1. Without question, the single best piece of training equipment is the swim snorkel.
In freestyle, it allows you to maintain a constant, neutral head position by eliminating the need to breathe to the side. It’s an essential piece of gear if you want to focus on body rotation and to practice swim drills without interruptions for air.
2. Fins are a close second. These are great for building leg and core strength.
But they’re also essential for technique work across strokes by providing propulsive forces needed to mimic proper body positioning.
Again, there are many, many different styles. I’ve been a set from TYR for years and have had no issues. So add a pair to your wish list this year.
3. Paddles make the cut because, when used properly, they can accentuate your feel for the water and also build strength. Be careful not to use them as a crutch, however, because – like a pull buoy – they can mask errors and create false sense of speed.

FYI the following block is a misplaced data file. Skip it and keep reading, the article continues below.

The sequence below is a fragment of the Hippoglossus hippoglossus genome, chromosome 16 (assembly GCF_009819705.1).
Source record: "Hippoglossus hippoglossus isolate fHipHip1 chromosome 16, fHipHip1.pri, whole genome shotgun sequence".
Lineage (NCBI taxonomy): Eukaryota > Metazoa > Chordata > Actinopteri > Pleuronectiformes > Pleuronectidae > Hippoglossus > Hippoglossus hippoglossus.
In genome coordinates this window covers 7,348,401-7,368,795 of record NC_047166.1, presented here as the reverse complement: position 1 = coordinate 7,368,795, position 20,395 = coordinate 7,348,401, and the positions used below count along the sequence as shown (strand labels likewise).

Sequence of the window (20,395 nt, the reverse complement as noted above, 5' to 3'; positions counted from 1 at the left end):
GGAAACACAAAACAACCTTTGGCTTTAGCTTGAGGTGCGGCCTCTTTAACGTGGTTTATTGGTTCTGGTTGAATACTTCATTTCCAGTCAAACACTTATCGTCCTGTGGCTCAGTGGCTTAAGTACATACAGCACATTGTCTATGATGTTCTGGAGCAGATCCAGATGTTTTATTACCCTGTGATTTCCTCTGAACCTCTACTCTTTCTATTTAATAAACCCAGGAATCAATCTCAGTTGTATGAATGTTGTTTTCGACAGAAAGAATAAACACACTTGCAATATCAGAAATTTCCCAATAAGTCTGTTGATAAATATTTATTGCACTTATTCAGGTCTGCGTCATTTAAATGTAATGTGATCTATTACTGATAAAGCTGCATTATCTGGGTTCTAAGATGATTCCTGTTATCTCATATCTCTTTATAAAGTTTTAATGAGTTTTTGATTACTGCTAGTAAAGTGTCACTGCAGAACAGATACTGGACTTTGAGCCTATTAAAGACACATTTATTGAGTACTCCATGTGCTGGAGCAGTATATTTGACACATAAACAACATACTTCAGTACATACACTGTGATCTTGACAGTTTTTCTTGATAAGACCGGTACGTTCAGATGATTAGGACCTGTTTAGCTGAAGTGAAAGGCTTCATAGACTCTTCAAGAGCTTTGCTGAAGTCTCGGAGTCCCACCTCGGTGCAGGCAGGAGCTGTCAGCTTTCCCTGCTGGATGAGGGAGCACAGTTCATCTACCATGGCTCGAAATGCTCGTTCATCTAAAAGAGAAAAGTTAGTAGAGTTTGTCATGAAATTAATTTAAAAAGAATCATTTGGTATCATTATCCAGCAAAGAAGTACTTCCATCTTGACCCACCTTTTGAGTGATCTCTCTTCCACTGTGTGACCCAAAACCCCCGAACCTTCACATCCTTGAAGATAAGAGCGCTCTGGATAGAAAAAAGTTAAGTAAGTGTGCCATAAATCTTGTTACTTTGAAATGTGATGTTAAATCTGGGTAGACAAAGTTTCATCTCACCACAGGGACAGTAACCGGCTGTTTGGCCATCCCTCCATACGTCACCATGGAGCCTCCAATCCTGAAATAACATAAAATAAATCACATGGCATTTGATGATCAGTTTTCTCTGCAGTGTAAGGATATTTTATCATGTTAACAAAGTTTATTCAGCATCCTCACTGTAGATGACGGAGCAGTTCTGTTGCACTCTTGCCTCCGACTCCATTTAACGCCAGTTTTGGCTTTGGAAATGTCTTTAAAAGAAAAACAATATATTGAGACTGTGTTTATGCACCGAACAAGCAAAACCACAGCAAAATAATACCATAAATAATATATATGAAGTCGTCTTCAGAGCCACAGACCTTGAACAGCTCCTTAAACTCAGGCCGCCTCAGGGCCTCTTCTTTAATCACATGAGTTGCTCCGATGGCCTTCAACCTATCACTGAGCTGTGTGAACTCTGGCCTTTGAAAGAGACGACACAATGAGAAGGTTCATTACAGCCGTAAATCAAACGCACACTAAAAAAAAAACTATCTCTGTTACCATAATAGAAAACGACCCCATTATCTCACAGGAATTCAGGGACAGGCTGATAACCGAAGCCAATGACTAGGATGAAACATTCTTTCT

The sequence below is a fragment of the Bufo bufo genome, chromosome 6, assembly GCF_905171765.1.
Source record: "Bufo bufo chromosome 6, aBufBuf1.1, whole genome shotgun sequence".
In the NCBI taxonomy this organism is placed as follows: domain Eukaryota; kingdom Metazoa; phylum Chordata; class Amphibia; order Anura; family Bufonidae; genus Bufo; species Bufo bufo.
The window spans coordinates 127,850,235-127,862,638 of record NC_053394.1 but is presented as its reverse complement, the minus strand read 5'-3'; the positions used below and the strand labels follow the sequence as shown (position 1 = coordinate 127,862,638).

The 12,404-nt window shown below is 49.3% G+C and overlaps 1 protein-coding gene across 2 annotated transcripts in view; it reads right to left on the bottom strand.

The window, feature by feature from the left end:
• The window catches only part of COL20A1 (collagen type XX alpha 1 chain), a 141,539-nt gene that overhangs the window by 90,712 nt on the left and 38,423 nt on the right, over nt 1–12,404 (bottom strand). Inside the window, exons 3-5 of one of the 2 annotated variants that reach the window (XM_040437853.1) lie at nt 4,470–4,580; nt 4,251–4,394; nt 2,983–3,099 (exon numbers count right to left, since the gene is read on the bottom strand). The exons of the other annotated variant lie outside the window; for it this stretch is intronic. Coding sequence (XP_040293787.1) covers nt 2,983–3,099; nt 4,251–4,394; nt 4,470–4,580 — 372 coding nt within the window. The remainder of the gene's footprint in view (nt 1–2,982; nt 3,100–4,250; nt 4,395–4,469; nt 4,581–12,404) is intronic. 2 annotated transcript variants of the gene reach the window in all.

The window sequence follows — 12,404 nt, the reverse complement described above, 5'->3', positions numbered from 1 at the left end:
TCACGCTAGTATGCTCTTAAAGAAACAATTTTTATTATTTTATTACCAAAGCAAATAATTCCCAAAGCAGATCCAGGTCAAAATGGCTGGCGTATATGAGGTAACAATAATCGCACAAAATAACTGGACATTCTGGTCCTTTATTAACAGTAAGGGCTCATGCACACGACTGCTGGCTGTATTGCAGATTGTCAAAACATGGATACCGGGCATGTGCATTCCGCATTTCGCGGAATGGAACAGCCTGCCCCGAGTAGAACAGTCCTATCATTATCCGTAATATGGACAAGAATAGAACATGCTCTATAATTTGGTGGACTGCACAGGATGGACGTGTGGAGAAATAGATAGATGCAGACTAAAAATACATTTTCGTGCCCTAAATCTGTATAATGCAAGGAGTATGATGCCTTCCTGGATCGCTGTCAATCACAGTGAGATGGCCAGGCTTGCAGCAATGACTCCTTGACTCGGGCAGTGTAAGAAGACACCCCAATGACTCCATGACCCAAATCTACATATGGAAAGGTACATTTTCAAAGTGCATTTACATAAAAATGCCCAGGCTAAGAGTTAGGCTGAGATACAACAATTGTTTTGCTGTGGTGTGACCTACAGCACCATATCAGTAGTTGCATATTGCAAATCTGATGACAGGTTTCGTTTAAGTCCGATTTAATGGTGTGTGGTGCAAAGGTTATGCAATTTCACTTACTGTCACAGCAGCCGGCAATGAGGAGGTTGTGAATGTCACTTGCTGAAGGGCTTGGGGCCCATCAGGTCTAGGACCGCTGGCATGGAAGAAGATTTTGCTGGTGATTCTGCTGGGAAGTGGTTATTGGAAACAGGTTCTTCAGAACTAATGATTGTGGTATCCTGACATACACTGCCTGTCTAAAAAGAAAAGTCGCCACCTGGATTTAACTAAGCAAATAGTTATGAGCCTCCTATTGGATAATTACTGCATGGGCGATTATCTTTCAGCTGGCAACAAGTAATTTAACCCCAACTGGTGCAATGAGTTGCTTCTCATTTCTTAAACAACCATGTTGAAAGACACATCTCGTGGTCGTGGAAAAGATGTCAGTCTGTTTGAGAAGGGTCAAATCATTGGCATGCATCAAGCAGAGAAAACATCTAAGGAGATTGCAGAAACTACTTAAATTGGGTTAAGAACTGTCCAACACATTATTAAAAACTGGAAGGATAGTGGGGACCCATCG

Nonetheless, I think a set can be a great addition. I’ve been using Strokemaker paddles for a long time and love them. Basic, timeless design.
Notice that none of these training aids are flotation devices, like a pull buoy or kick board. There’s a reason for that, but more of my resistance to those later.
For now, consider adding first, a snorkel, and then perhaps one or both of the other two pieces of gear to your swim bag.
I’ll have more tips to come on how to make the most of them.